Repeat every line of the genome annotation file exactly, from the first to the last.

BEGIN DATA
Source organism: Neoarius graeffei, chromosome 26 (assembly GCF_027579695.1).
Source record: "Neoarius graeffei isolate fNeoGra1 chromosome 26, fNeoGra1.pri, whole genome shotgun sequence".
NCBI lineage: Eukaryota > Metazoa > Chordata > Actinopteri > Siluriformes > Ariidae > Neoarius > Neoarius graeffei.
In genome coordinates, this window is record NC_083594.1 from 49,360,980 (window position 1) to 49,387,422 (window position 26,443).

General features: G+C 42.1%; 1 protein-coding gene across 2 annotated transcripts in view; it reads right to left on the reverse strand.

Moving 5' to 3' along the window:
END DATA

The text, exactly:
Source organism: Neoarius graeffei, chromosome 26 (assembly GCF_027579695.1).
Source record: "Neoarius graeffei isolate fNeoGra1 chromosome 26, fNeoGra1.pri, whole genome shotgun sequence".
NCBI lineage: Eukaryota > Metazoa > Chordata > Actinopteri > Siluriformes > Ariidae > Neoarius > Neoarius graeffei.
In genome coordinates, this window is record NC_083594.1 from 49,360,980 (window position 1) to 49,387,422 (window position 26,443).

General features: G+C 42.1%; 1 protein-coding gene across 2 annotated transcripts in view; it reads right to left on the reverse strand.

Moving 5' to 3' along the window: